The Chequer Board by Nevil Shute

The Chequer Board cover

The Chequer Board by Nevil Shute was first published in 1947 and it was my friend and one time neighbour Christine who pointed me in its direction, and I’m glad she did as it was a really good and interesting read.

John Turner, a flour salesman has been having health problems for a while, he had been badly wounded during the war and it was thought that he wouldn’t survive his wounds. He does get better but the fragments of shrapnel still lodged in his brain years later have started to give him problems, the upshot being that he is given around one year to live.

John married just before the war but over the years he and his wife have grown apart, his prognosis brings them together again and when John decides to track down the men he feels had given him the will to live again when he was in hospital, his wife helps him track them down.

It was a very disparate bunch of chaps who talked to John when he was unable to move and having to lie flat in a hospital bed. One was a very snobby RAF pilot, another was a young black GI who had been based in Cornwall, and a young corporal charged with murder. Their stories and experiences have been in John’s mind since the war. He feels they saved his life and before he dies he wants to know what has happened to them over the years.

I think the most interesting story is the one about the experiences of black GIs in Cornwall. The black soldiers were given the task of setting up camp before the white GIs turned up in Cornwall and the black men caused quite a sensation in the small town, making themselves very popular as they were very obliging, helping people to fix things that had been left neglected and broken due to the fact that most of the local men were off at war.

Everything changes though when the white GIs turn up and take exception to having to share the local pub with ‘niggers’. The US high heid yins decide that the pub will be off limits to the black GIs but the pub owner objects to that and bans the white US soldiers.

According to this book there had already been trouble in two other English towns where there had actually been shoot-outs between black and white US soldiers.

The Chequer Board goes some way to explaining Daphne du Maurier’s attitude towards the US in her book Rule Britannia. (1972)

This is the first book I’ve read by Nevil Shute and I’ll definitely be reading more.

10 thoughts on “The Chequer Board by Nevil Shute

  1. I think A Town Like Alice will always be my favorite of Nevil Shute’s books, but I do like this one. I was interested in Dave’s story, because that was the first I’d read about the experiences of black US soldiers overseas, and I got quite attached to Jackie and his wife.

    • Lisa,
      I plan to read A Town Like Alice soon. I think coming over to the UK must have been a revelation for all the US military. For any British girls who married black soldiers it must have been a nightmare when they went to the US with their husbands after the war, life can’t have been easy.

  2. I’m very interested in reading this book. I read A Town Called Alice and liked it very much. I had forgotten about Nevil Shute, so thanks for the reminder.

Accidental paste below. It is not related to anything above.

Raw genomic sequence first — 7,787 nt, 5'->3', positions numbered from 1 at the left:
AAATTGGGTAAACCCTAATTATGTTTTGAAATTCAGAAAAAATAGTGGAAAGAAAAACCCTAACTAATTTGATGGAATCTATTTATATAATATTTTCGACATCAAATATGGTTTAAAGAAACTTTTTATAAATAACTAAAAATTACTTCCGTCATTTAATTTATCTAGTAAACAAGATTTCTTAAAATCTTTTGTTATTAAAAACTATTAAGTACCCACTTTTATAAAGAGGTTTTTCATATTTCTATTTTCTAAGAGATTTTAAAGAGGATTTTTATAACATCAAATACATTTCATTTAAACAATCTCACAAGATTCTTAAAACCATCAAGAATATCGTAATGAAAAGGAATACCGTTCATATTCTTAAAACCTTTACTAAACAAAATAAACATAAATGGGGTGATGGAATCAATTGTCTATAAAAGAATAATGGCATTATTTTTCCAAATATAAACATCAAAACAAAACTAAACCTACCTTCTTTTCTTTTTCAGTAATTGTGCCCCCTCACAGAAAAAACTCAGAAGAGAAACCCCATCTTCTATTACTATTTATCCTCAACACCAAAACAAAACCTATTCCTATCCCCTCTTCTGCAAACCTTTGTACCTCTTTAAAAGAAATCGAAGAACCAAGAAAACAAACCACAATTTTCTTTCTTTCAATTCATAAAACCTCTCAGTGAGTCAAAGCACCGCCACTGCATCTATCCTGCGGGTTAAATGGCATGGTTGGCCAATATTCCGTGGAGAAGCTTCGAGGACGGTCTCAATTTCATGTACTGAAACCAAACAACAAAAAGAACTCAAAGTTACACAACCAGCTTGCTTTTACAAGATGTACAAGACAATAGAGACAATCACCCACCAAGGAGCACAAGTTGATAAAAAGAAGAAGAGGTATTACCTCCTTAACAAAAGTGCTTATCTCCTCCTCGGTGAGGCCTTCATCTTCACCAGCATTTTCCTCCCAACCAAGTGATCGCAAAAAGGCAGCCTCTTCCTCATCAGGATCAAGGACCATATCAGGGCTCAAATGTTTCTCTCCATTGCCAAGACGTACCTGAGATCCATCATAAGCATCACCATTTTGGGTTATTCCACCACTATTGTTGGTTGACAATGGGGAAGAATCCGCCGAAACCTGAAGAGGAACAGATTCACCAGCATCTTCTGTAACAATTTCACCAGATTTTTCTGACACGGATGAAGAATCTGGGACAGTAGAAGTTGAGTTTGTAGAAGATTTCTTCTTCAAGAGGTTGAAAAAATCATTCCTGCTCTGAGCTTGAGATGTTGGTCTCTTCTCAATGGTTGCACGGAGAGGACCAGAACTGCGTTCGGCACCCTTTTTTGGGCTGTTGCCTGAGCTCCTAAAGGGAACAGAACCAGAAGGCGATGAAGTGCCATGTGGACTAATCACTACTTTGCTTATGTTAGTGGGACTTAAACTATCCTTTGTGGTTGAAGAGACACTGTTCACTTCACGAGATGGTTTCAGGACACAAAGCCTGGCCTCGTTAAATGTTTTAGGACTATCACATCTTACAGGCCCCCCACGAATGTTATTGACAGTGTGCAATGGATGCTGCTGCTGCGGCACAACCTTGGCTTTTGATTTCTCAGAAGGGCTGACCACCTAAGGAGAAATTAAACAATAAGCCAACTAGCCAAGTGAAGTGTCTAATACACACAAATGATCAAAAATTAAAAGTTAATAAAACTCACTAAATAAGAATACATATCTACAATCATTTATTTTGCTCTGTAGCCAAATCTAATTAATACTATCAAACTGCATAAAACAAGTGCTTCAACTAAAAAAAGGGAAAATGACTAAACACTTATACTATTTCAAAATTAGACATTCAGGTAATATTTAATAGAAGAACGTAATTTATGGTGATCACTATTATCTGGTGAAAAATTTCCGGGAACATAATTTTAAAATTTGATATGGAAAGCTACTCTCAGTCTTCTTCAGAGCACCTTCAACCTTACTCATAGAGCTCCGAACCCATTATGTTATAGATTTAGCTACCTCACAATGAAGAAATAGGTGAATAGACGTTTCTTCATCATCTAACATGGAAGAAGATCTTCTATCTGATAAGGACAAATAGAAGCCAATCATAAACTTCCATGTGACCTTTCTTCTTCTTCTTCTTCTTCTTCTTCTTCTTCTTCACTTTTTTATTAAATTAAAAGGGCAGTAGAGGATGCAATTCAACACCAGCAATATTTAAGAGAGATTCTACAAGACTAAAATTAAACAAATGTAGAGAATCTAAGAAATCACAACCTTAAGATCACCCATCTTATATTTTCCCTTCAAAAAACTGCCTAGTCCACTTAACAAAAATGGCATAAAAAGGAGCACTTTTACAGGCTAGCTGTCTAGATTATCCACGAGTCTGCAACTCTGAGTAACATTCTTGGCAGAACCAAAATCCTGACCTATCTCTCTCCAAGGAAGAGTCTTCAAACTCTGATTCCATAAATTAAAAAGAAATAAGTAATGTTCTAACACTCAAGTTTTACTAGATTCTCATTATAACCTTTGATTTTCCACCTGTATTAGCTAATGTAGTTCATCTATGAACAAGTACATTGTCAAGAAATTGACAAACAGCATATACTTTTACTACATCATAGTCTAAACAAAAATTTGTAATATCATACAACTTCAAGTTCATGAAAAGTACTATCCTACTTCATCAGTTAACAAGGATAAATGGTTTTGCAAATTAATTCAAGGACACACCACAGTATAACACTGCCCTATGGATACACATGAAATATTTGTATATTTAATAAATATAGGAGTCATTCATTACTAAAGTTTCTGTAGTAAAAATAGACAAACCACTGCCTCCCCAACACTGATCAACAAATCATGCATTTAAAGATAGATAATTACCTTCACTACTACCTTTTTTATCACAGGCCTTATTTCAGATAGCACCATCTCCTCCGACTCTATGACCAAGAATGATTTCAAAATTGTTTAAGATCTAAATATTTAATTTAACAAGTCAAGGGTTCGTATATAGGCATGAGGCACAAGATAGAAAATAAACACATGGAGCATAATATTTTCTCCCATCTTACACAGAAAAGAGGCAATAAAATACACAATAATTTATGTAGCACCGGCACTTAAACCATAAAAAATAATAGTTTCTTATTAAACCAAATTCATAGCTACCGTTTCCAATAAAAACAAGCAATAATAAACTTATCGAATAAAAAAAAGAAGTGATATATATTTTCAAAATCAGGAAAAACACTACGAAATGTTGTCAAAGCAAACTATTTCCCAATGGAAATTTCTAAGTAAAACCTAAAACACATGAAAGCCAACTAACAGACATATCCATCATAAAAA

Paula

  3. Nevil Shute is a favourite author for me.
    Pied Piper, The Far Country, What Happened to the Corbetts, On The Beach – all spring immediately to mind. Many others on my shelves as well.
    Enjoy!

    • Valerie,
      For years I assumed he was Australian so was surprised to discover he was born in England. I have a lot of catching up to do. I hadn’t even heard of What Happened to the Corbetts.

  4. Nevil Shute is synonymous with my father for me. Dad enjoyed his books and when I felt I wanted to be ‘grown up’ I started reading them. I don’t recall this one but I know I read A Town Like Alice and On the Beach. The former I didn’t properly understand and the latter terrified me! Heaven knows how old I was – clearly very young still! A year or so ago I read A Town Like Alice again and of course this time around it was a whole knew experience.

    I’d not heard of The Chequer Board but it particularly interests me now because of being at least partially set in Cornwall. It’s amazing how many books seem to feature Cornwall and/or Scotland isn’t it!

    Thanks for the review, Katrina.

    • Sandra,
      I know we had A Town Like Alice in the house when I was growing up. It was all Nevil Shute, Denis Wheatley and Alistair McLean, but I only gave McLean a go.
      It is amazing how many books are set in Cornwall (I think it’s a dream destination for a lot of people) – and Scotland I suppose, but Scotland is a lot bigger!

  5. Oh definitely. I keep hearing (sort of) he’s a forgotten author, but he keeps popping up. I read a LOT of his books in my dewy youth, and still dip into my favourites. He is quite simply a wonderful storyteller, often depicting ordinary people who find themselves in extraordinary circumstances (and being quietly heroic about it).

    I find him a tad uneven, so if you hit a clunker, don’t worry. Just go on to the next.

    Best bets: A Town Like Alice, Pied Piper, No Highway. And if you can get your hands on the 1981 Aussie miniseries of A Town Like Alice, it’s well worth a watch.

    • Susan D,
      Thanks for that information. As it happens I’ve just borrowed No Highway from the library so I should be getting around to reading that one soon. I’ll look out for that miniseries.

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